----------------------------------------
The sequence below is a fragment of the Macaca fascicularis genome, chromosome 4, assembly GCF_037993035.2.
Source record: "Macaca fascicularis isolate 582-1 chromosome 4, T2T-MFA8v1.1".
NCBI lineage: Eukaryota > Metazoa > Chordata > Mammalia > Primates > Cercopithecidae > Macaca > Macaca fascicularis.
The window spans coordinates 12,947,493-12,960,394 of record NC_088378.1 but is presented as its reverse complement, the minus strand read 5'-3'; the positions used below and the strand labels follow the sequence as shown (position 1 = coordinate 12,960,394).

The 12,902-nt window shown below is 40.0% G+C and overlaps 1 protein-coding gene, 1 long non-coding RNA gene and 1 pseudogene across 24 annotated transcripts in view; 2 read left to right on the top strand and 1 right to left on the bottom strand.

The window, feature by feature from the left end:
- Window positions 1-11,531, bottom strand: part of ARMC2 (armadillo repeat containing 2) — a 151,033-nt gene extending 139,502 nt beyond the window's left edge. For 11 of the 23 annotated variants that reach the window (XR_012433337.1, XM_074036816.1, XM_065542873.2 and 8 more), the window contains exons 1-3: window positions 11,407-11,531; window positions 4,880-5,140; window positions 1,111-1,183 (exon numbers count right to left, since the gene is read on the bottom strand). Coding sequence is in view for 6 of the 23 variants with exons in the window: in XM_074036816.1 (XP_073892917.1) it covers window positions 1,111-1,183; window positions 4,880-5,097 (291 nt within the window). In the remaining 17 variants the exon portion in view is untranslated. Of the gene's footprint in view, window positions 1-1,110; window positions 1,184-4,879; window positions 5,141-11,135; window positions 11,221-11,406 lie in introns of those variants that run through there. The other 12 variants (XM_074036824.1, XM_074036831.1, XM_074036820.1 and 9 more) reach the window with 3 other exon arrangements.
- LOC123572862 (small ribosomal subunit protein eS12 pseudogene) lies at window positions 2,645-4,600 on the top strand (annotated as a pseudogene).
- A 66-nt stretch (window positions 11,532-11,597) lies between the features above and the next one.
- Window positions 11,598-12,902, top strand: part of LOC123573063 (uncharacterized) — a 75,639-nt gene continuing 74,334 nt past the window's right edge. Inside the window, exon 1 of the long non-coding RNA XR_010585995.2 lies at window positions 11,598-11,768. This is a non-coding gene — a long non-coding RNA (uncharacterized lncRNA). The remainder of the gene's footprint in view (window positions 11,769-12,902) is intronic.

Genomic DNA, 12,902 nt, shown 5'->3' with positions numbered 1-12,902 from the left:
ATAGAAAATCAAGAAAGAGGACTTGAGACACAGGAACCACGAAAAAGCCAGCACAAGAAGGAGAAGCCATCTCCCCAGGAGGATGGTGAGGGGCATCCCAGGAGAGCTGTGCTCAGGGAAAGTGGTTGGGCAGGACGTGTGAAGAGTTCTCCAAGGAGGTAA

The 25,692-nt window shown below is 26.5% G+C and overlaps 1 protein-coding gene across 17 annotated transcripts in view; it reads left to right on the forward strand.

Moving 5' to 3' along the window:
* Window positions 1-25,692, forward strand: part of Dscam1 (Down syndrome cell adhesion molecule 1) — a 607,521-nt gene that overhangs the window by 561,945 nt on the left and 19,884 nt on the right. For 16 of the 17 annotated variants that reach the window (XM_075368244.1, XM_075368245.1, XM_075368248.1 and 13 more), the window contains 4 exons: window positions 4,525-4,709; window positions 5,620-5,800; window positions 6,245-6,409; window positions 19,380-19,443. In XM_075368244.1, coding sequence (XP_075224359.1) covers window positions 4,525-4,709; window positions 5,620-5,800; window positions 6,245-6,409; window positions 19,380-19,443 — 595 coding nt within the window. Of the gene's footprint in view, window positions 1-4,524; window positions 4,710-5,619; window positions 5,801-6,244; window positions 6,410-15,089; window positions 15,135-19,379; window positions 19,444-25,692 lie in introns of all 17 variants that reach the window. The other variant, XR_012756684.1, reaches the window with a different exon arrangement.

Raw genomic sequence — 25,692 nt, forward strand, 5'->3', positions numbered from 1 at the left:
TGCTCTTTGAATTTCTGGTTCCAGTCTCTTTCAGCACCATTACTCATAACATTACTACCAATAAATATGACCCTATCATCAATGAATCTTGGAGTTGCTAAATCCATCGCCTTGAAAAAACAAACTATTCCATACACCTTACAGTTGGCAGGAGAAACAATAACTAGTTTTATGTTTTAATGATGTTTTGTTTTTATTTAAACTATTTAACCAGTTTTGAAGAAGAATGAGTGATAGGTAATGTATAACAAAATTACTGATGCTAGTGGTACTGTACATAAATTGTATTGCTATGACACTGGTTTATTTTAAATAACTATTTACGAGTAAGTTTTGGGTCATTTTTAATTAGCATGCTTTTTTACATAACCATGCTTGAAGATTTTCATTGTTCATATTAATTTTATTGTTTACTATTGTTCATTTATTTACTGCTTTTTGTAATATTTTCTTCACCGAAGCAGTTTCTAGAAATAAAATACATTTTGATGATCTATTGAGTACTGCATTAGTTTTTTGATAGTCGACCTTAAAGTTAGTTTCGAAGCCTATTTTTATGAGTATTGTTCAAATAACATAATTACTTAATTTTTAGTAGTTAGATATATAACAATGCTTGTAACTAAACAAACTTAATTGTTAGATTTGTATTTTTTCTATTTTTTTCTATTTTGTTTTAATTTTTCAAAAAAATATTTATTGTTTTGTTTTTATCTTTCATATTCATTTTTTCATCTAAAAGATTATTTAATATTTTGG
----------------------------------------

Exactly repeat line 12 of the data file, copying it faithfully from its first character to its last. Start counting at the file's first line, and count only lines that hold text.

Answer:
ATAGAAAATCAAGAAAGAGGACTTGAGACACAGGAACCACGAAAAAGCCAGCACAAGAAGGAGAAGCCATCTCCCCAGGAGGATGGTGAGGGGCATCCCAGGAGAGCTGTGCTCAGGGAAAGTGGTTGGGCAGGACGTGTGAAGAGTTCTCCAAGGAGGTAA